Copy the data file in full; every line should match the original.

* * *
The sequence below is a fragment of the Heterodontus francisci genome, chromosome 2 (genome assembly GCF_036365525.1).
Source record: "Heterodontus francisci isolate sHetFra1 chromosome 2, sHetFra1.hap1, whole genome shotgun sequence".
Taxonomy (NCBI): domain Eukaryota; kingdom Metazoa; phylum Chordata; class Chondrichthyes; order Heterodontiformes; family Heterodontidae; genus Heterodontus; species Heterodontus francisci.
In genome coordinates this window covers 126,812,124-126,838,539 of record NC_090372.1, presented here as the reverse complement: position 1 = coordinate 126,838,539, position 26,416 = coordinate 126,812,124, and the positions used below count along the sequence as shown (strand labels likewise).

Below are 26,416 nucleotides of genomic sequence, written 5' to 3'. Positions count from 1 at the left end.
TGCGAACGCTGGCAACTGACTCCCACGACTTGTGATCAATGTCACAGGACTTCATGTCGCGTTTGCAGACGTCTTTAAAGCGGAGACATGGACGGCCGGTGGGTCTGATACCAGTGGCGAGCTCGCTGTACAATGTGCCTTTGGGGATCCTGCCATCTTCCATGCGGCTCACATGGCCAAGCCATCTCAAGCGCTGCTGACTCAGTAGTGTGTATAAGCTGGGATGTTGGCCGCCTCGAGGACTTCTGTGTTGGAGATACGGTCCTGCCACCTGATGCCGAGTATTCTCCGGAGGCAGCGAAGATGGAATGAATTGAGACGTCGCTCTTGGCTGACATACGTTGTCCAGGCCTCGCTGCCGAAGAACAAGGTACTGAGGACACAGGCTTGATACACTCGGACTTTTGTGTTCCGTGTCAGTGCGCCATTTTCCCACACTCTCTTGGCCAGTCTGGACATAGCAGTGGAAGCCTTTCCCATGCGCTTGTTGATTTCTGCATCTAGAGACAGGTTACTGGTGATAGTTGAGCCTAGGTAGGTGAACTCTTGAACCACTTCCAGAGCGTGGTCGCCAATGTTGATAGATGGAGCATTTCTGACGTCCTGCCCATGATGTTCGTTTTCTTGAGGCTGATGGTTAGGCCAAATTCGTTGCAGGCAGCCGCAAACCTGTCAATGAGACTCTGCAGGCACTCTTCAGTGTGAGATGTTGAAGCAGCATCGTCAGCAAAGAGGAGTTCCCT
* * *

The sequence below is a fragment of the Heterodontus francisci genome, chromosome 2 (genome assembly GCF_036365525.1).
Source record: "Heterodontus francisci isolate sHetFra1 chromosome 2, sHetFra1.hap1, whole genome shotgun sequence".
Taxonomy (NCBI): domain Eukaryota; kingdom Metazoa; phylum Chordata; class Chondrichthyes; order Heterodontiformes; family Heterodontidae; genus Heterodontus; species Heterodontus francisci.
In genome coordinates this window covers 126,812,124-126,838,539 of record NC_090372.1, presented here as the reverse complement: position 1 = coordinate 126,838,539, position 26,416 = coordinate 126,812,124, and the positions used below count along the sequence as shown (strand labels likewise).

Below are 26,416 nucleotides of genomic sequence, written 5' to 3'. Positions count from 1 at the left end.
TGCGAACGCTGGCAACTGACTCCCACGACTTGTGATCAATGTCACAGGACTTCATGTCGCGTTTGCAGACGTCTTTAAAGCGGAGACATGGACGGCCGGTGGGTCTGATACCAGTGGCGAGCTCGCTGTACAATGTGCCTTTGGGGATCCTGCCATCTTCCATGCGGCTCACATGGCCAAGCCATCTCAAGCGCTGCTGACTCAGTAGTGTGTATAAGCTGGGATGTTGGCCGCCTCGAGGACTTCTGTGTTGGAGATACGGTCCTGCCACCTGATGCCGAGTATTCTCCGGAGGCAGCGAAGATGGAATGAATTGAGACGTCGCTCTTGGCTGACATACGTTGTCCAGGCCTCGCTGCCGAAGAACAAGGTACTGAGGACACAGGCTTGATACACTCGGACTTTTGTGTTCCGTGTCAGTGCGCCATTTTCCCACACTCTCTTGGCCAGTCTGGACATAGCAGTGGAAGCCTTTCCCATGCGCTTGTTGATTTCTGCATCTAGAGACAGGTTACTGGTGATAGTTGAGCCTAGGTAGGTGAACTCTTGAACCACTTCCAGAGCGTGGTCGCCAATGTTGATAGATGGAGCATTTCTGACGTCCTGCCCATGATGTTCGTTTTCTTGAGGCTGATGGTTAGGCCAAATTCGTTGCAGGCAGCCGCAAACCTGTCAATGAGACTCTGCAGGCACTCTTCAGTGTGAGATGTTGAAGCAGCATCGTCAGCAAAGAGGAGTTCCCT